Most of QCD is just fine. The spectrum of observed three quark baryon states, and of two quark meson states involving quarks of different flavors, largely matches naive QCD expectation. The proton mass has been calculated from first principles to more than 1% accuracy. The strong force coupling constant at the Z boson mass is known to a four significant digit accuracy, and estimates of the masses of the top, bottom, and charm quark are improving in precision greatly compared to just a few years ago. As discussed at greater length in the section on meson oscillation below where I discuss baryon number violating neutron oscillation, the Standard Model QCD rule that baryon number is conserved has held up to intense experimental scrutiny (as has the Standard Model principle that lepton number is conserved).
There is also no trouble on the horizon with our understanding of how QCD is involved in the nuclear binding force within atoms. There are, however, theoretical discussions of a couple of alternative understandings of it that implicate the meson spectrum issues discussed below. Traditionally pions have been tapped as the force carrier between protons and neutrons, but now, other light scalar mesons such as scalar meson f(500) have been suggested as alternative carriers of the residual nuclear force between nucleons in an atom.
But, as explored below at greater length, there are also areas where QCD is falling short. It predicts that exotic hadrons which are not observed are possible, while not easily explaining a variety of neutral quark-anti-quark states (and hadrons that look like them) called mesons where different combinations of particular kinds of quarks and antiquarks seem to blend ito each other.
Missing Exotic States Predicted By QCD
Current experiments have allowed us to observe hadrons up to 10 GeV. But, many "exotic" states that QCD naively seems to allow in the mass range where observations should be possible (including less exotic predicted quarkonium states discussed in the next section), have not yet been detected.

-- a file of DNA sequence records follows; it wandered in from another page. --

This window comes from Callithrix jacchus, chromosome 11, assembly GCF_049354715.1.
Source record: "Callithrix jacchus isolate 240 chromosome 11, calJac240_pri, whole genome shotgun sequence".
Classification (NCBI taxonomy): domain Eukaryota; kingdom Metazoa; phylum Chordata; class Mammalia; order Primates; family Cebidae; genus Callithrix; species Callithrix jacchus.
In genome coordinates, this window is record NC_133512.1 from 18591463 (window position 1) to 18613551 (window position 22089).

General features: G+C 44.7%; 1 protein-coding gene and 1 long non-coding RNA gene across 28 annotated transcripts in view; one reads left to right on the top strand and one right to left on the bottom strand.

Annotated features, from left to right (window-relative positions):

There have still not been definitive sighting of glueballs, of tetraquarks, of pentaquarks, or of H-dibaryons. The implication of our failure to see them despite the fact that QCD predicts their existence and properties with considerable precision, is that we may be missing a solid understanding of why QCD discourages or highly suppress these states. Such QCD rules might be emergent from the existing QCD rules of the Standard Model in a way that we have not yet understood, or it could reflect something missing in those equations or in the other rules of the Standard Model that are used to apply them.
Similarly, no well established resonances have JPC quantum number combinations (total angular momentum, parity and in the case of electrically neutral mesons, charge parity) that have no obvious source in any kind of quark model with purely qq mesons. In the case of hypothetical mesons with J=0, 1 or 2, these are the JPC quantum numbers: O--, O+-, 1-+ and 2+- to name just those with J=0, 1 or 2. As one professor explains: "These latter quantum numbers are known as explicitly exotic quantum numbers. If a state with these quantum numbers is found, we know that it must be something other than a normal, qq¯ meson." At higher levels of integer J, the combination +- is prohibited for even integer values and -+ is prohibited for odd integer values. These combinations might be created by bound states of a quark, antiquark and a gluon, each of which contribute to the J, P and C of the overall composite particle that are called "hybrid mesons" and are not observed. Lattice QCD has calculated masses, widths and decay channels for these hybrids, just as it has for glueballs (aka gluonium).